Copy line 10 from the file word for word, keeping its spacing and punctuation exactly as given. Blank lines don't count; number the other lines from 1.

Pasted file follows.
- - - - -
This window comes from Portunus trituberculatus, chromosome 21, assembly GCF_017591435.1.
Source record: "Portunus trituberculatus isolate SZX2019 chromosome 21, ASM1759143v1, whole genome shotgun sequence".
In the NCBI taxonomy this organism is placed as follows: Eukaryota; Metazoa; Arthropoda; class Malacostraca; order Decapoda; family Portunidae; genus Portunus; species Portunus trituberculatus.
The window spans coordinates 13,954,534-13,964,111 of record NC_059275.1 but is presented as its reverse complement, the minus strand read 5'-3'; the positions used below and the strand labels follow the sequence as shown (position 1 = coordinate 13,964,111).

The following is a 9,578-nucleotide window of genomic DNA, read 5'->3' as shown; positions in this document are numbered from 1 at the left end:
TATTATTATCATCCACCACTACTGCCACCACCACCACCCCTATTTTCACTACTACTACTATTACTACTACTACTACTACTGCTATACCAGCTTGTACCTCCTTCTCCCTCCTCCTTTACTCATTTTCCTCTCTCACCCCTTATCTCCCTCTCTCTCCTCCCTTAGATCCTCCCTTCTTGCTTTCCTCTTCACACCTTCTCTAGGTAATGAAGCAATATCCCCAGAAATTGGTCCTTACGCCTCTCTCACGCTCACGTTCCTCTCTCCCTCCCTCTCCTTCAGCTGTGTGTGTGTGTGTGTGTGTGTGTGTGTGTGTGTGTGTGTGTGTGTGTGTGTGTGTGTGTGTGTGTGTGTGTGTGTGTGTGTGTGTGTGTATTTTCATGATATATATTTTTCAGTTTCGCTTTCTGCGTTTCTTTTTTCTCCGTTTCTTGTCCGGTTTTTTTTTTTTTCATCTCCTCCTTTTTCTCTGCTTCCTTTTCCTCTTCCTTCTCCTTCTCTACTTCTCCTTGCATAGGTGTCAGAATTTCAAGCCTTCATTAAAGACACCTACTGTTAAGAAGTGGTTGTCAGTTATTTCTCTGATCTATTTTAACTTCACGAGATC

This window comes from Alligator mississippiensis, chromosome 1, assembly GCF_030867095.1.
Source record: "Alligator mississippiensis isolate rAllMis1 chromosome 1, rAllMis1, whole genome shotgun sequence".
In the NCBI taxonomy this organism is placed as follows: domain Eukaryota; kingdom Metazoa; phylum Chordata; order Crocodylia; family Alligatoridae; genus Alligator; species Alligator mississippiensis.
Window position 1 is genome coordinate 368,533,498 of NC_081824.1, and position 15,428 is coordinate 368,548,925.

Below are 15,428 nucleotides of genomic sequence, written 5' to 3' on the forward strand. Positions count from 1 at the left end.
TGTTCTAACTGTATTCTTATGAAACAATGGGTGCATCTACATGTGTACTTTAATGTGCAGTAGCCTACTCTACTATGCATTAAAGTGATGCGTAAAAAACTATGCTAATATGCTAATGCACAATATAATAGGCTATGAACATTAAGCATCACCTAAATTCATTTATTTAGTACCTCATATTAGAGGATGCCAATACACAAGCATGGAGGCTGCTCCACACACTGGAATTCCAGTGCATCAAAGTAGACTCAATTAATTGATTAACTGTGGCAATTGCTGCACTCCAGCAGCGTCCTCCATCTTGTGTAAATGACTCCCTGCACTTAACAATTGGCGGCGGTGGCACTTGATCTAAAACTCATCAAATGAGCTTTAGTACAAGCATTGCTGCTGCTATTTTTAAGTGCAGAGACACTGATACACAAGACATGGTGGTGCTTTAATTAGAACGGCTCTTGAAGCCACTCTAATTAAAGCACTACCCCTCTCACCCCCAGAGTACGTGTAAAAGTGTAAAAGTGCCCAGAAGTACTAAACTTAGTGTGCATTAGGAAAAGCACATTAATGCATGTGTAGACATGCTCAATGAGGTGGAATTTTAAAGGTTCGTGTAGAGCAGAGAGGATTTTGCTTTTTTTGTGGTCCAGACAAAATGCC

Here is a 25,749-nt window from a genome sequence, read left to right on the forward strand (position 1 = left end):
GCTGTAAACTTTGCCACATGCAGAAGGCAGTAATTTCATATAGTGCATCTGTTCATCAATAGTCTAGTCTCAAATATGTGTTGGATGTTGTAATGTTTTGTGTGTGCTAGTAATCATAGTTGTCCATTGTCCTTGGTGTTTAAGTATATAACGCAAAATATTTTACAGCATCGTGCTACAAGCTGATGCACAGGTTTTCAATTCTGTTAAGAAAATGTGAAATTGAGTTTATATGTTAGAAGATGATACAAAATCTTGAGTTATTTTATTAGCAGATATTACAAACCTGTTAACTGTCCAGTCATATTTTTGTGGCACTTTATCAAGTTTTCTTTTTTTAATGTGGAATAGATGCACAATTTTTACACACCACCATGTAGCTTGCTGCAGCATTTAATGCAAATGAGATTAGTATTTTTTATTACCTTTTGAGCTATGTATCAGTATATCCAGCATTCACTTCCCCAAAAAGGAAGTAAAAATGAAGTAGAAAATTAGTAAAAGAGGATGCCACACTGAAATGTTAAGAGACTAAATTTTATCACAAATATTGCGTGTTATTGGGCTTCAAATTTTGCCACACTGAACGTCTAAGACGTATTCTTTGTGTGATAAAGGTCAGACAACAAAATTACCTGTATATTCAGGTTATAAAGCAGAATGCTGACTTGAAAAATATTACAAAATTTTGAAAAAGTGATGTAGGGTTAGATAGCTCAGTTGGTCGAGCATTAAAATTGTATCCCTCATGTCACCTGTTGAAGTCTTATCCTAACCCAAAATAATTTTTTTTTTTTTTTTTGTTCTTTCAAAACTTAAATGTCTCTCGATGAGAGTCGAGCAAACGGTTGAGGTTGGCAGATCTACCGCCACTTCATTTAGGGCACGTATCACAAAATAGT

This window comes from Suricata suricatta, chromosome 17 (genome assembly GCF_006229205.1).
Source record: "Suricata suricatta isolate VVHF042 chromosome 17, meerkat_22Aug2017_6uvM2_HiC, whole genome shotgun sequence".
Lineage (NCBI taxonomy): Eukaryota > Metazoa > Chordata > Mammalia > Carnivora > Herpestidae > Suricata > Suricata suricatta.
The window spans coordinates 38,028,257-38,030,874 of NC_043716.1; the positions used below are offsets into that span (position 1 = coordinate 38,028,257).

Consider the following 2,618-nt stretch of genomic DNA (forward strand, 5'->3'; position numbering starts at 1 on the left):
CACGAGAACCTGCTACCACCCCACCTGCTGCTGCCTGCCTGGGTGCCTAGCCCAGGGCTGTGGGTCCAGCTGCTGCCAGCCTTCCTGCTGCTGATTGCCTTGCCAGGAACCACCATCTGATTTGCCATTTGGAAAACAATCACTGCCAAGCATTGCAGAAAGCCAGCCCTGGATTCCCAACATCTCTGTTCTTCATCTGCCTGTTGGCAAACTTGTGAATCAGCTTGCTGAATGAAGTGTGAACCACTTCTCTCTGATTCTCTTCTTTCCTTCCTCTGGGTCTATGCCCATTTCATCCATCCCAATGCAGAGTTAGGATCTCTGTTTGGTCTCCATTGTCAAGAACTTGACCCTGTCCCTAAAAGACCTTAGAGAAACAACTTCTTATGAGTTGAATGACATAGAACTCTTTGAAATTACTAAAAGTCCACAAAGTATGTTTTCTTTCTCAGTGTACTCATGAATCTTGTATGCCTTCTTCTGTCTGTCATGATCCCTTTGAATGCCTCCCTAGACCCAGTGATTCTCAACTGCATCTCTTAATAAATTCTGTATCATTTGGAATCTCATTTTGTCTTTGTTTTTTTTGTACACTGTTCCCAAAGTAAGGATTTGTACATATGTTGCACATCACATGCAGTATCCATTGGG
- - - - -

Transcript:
Window position 1 is genome coordinate 368,533,498 of NC_081824.1, and position 15,428 is coordinate 368,548,925.